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In the
United States Court of Appeals
For the Seventh Circuit

No. 01-2870

Umme S. Sharif and Umme N. Sharif, by their
guardian Muhammad Sharif,


John D. Ashcroft, Attorney General of the
United States, et al.,


Appeal from the United States District Court
for the Northern District of Illinois, Eastern Division.
No. 00 C 7098--Charles P. Kocoras, Judge.

Argued January 9, 2002--Decided February 11, 2002

  Before Flaum, Chief Judge, and Harlington
Wood, Jr., and Easterbrook, Circuit Judges.

  Easterbrook, Circuit Judge.  Twin sisters
Umme N. Sharif and Umme S. Sharif were
ordered removed to Pakistan when they
failed to appear for hearings. The
Sharifs did not seek judicial review in
the court of appeals under 8 U.S.C.
sec.1252(a). A bag-and-baggage letter was
issued and ignored. Later the sisters
asked the district court to issue a writ
of habeas corpus that would stop the INS
from implementing the removal orders. The
district court held that it lacked
jurisdiction. 2001 U.S. Dist. Lexis 8475
(N.D. Ill. June 13, 2001). It was right.

  INS v. St. Cyr, 121 S. Ct. 2271 (2001),
holds that recent amendments to the
Immigration and Nationality Act do not
foreclose all use by aliens of 28 U.S.C.
sec.2241, the general habeas corpus
statute. But St. Cyr does not disturb the
holding of Reno v. American-Arab Anti-
Discrimination Committee, 525 U.S. 471
(1999), that 8 U.S.C. sec.1252(g) blocks
review in the district court of
particular kinds of administrative
decisions. Section 1252(g) reads:

Except as provided in this section and
notwithstanding any other provision of
law, no court shall have jurisdiction to
hear any cause or claim by or on behalf
of any alien arising from the decision or
action by the Attorney General to
commence proceedings, adjudicate cases,
or execute removal orders against any
alien under this chapter.

American-Arab Anti-Discrimination
Committee held that the three categories
of actions mentioned in this statute--
decisions to "commence proceedings,
adjudicate cases, or execute removal
orders"--must not be expanded by the
judiciary, but that within its scope the
statute is conclusive. The "[e]xcept as
otherwise provided" clause that opens
sec.1252(g) allows review of removal
orders in the courts of appeals, see
sec.1252(a)(1), but review by district
courts is not "otherwise provided in this
section" and therefore is blocked. See
Chapinski v. Ziglar, No. 01-2871 (7th
Cir. Jan. 28, 2002); Bhatt v. Reno, 204
F.3d 744 (7th Cir. 1999).

  According to the Sharifs, they do not
want the district judge to review a
decision by the Attorney General to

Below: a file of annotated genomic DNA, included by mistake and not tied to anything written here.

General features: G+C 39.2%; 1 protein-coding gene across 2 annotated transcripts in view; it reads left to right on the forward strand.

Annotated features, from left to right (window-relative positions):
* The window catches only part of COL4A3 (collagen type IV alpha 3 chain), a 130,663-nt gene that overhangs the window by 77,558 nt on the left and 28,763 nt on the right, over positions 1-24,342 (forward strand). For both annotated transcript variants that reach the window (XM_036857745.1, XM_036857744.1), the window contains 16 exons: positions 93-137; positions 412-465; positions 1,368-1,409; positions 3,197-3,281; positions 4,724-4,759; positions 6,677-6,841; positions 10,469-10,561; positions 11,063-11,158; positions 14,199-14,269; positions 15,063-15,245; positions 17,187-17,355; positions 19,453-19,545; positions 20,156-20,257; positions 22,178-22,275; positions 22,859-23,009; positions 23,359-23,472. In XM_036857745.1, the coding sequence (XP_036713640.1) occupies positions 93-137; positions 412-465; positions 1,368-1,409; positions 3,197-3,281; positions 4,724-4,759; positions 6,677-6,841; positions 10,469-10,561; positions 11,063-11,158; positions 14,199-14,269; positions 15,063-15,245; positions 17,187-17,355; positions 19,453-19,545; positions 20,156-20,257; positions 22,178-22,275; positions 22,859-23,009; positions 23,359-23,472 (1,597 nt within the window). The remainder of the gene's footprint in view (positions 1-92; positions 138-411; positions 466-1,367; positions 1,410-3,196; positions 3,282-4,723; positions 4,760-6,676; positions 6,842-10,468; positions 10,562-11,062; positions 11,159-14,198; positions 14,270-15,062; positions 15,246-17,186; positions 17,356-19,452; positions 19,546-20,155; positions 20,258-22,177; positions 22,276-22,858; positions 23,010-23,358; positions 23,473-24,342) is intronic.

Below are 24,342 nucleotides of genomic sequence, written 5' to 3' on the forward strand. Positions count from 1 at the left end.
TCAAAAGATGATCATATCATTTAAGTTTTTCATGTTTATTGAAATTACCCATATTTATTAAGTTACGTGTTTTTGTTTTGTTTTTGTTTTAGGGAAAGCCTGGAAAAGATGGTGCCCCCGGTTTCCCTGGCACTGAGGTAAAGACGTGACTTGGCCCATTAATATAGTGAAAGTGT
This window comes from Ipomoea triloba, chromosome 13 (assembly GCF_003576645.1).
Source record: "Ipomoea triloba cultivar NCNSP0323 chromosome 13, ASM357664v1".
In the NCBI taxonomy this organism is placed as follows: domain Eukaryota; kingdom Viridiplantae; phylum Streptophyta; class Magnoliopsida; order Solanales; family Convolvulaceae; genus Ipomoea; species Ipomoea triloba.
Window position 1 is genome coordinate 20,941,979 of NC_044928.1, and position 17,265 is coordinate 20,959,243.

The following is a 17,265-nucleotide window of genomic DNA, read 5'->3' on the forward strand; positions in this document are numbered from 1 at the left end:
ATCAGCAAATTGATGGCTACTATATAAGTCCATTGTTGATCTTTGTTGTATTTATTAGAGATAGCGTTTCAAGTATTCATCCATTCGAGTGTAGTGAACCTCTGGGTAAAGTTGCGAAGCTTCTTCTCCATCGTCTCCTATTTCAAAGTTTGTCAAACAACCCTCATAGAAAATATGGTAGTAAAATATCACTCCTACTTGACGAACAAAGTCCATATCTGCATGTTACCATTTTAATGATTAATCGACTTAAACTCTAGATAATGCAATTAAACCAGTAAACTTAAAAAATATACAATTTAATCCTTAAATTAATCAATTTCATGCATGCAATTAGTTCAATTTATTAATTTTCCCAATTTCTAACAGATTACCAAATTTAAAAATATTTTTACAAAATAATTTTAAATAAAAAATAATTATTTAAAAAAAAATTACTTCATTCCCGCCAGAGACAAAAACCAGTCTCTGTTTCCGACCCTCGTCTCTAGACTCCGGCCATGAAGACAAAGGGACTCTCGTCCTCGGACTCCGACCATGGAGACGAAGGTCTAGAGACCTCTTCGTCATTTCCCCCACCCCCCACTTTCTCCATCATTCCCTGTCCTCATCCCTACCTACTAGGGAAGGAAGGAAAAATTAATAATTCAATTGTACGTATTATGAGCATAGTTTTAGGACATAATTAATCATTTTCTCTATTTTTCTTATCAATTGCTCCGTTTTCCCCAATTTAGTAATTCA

execute the removal orders. Instead they
just want the judge to "stay" execution
of those orders while they seek
additional administrative review, or
apply for relief under the recently
enacted Legal Immigration Family Equity
Act, Pub. L. 106553, 114 Stat. 2762
(2000). But sec.1252(g) does not
differentiate among kinds of relief. It
names three administrative actions--
decisions to "commence proceedings,
adjudicate cases, or execute removal
orders"--and interdicts all judicial
review "arising from" those actions,
unless some other part of sec.1252 allows
review. A request for a stay of removal
"arises from" the Attorney General's
decision (reflected by the bag-and-
baggage letter) to execute a removal
order. This is so whether the Sharifs
seek a stay of removal pending
administrative reconsideration (they have
sought reopening) or pending a decision
under the new legislation (their father
Muhammad Sharif has sought relief under
sec.1104 of Pub. L. 106553, and, if his
request is granted, the twins may become
entitled to benefits under sec.1504 of
that Act). Muhammad Sharif's application
under Pub. L. 106553 also is a demand to
adjudicate a claim, and as we held in
Chapinski with respect to another statute
authorizing relief for some removable
aliens (the Nicaraguan Adjustment and
Central American Relief Act of 1997), a
district court lacks jurisdiction to
compel the Attorney General to initiate
or resolve proceedings that would lead to
relief from removal.

  For what it may be worth, we add that it
is hard to see why the Sharifs think that
this suit could do them any good. The
underlying problem is that they did not
receive notice of the time and place of
their removal hearings, because they and
their father failed to keep the INS
apprised of their current address. The
agency sent critical mailings to their
former address in Chicago. The Postal
Service forwarded some but not all of
this mail to the Sharifs' current home in
Bensenville (for example, one bag-and-
baggage letter arrived, but the other
twin's letter did not). If the address
problem is the fault of the twins or
their father, then there is no
constitutional problem with the agency's
procedures and no basis for judicial
relief, either by petition for review in
this court (the proper route) or a writ
of habeas corpus. See Dusenbery v. United
States, 122 S. Ct. 694 (2002) (notice by
mail to a person's last known address
affords due process of law). If the
address problem is the agency's fault, or
if perhaps the Sharifs' fault should be
excused, then the right remedy is
administrative rather than judicial--and
the Sharifs have set that process in
motion. They asked the immigration judge
to reopen the order of removal, and when
that motion was denied they appealed to
the Board of Immigration Appeals. While
that administrative appeal is pending, a
stay of removal is automatic. See 8
C.F.R. sec.3.23(b)(4)(iii)(c). The BIA's
decision will be reviewable in this
court. Because the INS now knows the
Sharifs' current address, they should not
encounter difficulty in filing a timely
petition to review any adverse decision.
There is nothing a district court should
or could do in the interim, even if it
had jurisdiction, which it does not.